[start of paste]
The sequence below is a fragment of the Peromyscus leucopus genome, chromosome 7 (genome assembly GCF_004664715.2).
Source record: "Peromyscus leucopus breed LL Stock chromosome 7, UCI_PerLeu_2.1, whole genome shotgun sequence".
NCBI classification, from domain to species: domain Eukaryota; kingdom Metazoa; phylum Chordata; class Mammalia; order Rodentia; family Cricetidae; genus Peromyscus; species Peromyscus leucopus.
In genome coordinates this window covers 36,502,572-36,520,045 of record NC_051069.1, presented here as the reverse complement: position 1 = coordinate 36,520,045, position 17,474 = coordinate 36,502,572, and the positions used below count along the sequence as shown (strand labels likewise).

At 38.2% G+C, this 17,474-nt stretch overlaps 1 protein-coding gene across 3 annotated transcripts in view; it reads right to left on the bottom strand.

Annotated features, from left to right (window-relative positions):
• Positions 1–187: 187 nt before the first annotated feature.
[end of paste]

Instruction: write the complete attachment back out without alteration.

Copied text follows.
The sequence below is a fragment of the Peromyscus leucopus genome, chromosome 7 (genome assembly GCF_004664715.2).
Source record: "Peromyscus leucopus breed LL Stock chromosome 7, UCI_PerLeu_2.1, whole genome shotgun sequence".
NCBI classification, from domain to species: domain Eukaryota; kingdom Metazoa; phylum Chordata; class Mammalia; order Rodentia; family Cricetidae; genus Peromyscus; species Peromyscus leucopus.
In genome coordinates this window covers 36,502,572-36,520,045 of record NC_051069.1, presented here as the reverse complement: position 1 = coordinate 36,520,045, position 17,474 = coordinate 36,502,572, and the positions used below count along the sequence as shown (strand labels likewise).

At 38.2% G+C, this 17,474-nt stretch overlaps 1 protein-coding gene across 3 annotated transcripts in view; it reads right to left on the bottom strand.

Annotated features, from left to right (window-relative positions):
• Positions 1–187: 187 nt before the first annotated feature.